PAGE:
As automatic decision-making systems are integrated into the judicial system and workplace, people could potentially be sent to prison or fired, in part, by automated forces. Without people in the room who understand the limitations of such tactics, the potential for downstream harm escalates, says Bobby Schnabel, a CU Boulder professor of computer science and champion for access to computing.
"We have to start early and impress often that what we're creating—the power that we have—is truly immense," he said.
In response, CU Boulder’s Department of Computer Science is offering new online courses through Coursera that focus on ethics in computing.
Taught and created by Schnabel, the courses will be available to anyone worldwide, starting this October. They are self-paced and anyone can enroll at any time.
Schnabel is concerned that not enough people understand the societal implications associated with the rapid proliferation of generative AI.
"What concerns me the most is misinformation and the impacts of these emerging technologies on children," Schnabel said.
Most of the course readings are topical news stories and applied readings on current issues. Schnabel’s hope is that by showing the many negative effects of building computing applications without ethical safeguards, he can inspire critical thinking and encourage improved decision making beyond the realm of computer scientists.
Schnabel also aims to protect consumers, who may not realize the potential disregard some technologies may have for their well being. As examples he points to an article about how Instagram may contribute to teenage girls feeling self-conscious and a TED talk discussing how browsers can alter access to political and social information based on ad interactions.
Schnabel has a history of advocating for representation in the tech world, championing the idea that everyone should see themselves reflected in the technologies we develop and embrace.
In addition to co-founding the National Society for Women in Computing, Schnabel also serves as the chair of the advisory committee for the Computing Alliance of Hispanic Serving Institutions and helped establish the Alliance for the Advancement of African-American Researchers in Computing. He currently serves on the board of directors for Code.org, a nonprofit organization that offers free online curricula for computer science to k-12 students.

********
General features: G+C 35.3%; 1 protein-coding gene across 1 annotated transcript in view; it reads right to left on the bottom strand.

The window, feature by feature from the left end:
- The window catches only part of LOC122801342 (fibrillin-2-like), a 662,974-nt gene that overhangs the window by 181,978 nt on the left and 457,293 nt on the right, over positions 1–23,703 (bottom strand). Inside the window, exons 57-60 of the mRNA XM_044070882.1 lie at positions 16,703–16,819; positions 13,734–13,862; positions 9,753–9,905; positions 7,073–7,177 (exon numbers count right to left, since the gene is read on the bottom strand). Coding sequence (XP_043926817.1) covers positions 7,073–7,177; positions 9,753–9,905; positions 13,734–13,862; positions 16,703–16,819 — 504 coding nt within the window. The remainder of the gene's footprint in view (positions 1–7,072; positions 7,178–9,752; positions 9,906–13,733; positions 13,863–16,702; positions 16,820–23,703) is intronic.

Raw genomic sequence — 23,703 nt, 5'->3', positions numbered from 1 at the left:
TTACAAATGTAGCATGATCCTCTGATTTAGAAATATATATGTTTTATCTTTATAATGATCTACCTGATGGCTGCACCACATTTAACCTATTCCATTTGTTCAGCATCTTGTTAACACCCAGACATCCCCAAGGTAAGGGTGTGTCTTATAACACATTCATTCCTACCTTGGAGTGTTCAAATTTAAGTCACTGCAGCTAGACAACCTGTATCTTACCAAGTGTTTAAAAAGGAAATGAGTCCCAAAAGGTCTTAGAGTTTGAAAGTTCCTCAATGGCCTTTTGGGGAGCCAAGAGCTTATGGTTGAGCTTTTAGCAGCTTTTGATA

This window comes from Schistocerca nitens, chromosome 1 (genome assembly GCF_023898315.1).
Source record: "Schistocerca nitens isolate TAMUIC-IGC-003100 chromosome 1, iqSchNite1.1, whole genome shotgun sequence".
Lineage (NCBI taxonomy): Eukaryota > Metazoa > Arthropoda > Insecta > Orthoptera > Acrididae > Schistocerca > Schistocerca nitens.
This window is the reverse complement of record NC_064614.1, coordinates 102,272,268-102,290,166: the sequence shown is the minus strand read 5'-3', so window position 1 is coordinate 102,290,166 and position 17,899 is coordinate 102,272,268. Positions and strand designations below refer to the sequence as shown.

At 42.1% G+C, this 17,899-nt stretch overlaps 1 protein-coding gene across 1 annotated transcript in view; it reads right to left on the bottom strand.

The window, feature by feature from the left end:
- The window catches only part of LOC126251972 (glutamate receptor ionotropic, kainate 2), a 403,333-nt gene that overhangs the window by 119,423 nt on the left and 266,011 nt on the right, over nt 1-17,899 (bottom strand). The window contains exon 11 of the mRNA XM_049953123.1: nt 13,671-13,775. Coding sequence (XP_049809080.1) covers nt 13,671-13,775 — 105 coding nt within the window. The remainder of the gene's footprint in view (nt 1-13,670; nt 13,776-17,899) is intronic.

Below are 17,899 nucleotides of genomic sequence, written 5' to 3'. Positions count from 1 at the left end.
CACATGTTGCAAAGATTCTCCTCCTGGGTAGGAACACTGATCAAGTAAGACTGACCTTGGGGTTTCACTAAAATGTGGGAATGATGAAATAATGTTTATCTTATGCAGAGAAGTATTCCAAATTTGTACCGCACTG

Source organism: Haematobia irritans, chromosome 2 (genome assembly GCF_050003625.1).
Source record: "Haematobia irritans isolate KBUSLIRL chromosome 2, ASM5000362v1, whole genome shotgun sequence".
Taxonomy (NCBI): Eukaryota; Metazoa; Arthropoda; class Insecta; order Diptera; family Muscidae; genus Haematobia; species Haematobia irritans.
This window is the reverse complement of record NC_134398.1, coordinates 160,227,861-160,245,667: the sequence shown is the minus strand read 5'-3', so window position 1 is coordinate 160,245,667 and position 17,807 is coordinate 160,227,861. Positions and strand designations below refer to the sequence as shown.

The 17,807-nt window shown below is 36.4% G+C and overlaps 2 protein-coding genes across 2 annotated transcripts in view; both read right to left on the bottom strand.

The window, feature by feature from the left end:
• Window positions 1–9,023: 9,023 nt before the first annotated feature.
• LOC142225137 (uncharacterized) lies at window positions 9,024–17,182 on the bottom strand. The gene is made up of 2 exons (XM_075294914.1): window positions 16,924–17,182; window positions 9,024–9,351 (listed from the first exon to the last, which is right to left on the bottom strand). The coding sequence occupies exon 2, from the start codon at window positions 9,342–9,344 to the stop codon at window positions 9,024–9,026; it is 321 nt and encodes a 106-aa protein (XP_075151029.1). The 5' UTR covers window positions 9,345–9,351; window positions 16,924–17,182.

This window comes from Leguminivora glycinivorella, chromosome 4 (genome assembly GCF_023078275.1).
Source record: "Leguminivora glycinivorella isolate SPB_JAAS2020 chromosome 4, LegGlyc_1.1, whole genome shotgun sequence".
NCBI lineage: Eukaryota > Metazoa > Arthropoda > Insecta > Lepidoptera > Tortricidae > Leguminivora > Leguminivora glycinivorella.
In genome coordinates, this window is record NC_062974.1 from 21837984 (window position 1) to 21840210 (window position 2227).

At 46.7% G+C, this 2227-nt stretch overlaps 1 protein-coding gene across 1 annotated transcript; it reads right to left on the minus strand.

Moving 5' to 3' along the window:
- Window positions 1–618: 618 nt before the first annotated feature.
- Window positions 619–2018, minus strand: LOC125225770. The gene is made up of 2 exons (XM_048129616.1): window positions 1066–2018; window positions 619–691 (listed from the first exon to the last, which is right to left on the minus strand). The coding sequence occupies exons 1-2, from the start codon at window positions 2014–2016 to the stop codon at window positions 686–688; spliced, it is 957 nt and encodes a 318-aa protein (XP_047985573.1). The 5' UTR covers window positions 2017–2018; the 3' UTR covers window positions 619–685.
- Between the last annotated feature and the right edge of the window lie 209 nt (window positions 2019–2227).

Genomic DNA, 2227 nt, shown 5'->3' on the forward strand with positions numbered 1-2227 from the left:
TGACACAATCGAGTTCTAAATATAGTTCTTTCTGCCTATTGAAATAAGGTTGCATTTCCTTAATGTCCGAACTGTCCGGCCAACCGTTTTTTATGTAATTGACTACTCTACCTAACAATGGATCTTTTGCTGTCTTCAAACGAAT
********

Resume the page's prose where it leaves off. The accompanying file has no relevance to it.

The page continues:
"Ethics, historically, has not been central to computer science," Schnabel said.
The field initially focused on creating hardware to do business and scientific calculations. "I still remember when a computer as large as a room changed its storage from one megabyte to two, and what a huge deal that was," he said.
Through personal computers, he explained, many gained the ability to produce as well as consume information through the Internet and the world revolutionized.
"The thing that has excited me the most over the last 30 or 40 years is just the availability of information," he said. "But now, almost anybody can also be a source of misinformation and it can spread extremely rapidly without any vetting of the source."
Seven years ago, Schnabel realized that the ethical ramifications of the tools being created by computer scientists were far outstripping the education required to make sound decisions.
He was, at the time, the CEO for the Association for Computing Machinery (ACM), the flagship organization for over 170 conferences on different aspects of computing, so he worked with Association for the Advancement of Artificial Intelligence to create the joint conference on AI, Ethics and Society in 2017.
In addition, he worked with a cadre of computer scientists on the ACM's Education Policy Committee to build the ACM repository on Ethics and Computing. The repository now has over 300 works, largely from news media, and many of which are referenced in Schnabel's course.
The series of three courses in ethics is a specialization which can be taken on its own, but is also required for all students taking the Masters of Science that CU Boulder is offering through Coursera. It accounts for twenty percent of the core required courses for the program, which Schnabel says shows how serious the college and university are about educating ethical computer scientists.
Schnabel has seen the rise of the internet and personal computing from the inside out. He started programming in high school using punch cards. As he grows older, he wants to see how his wide-ranging experience could be of use to the world.
"I've been in a variety of leadership roles, and I've been able to see that having a broad perspective can be very helpful," he said.
He said he sees the course as an opportunity to provide that broad perspective to a wide audience, and hopefully create a pro-human trajectory for computing's massive power.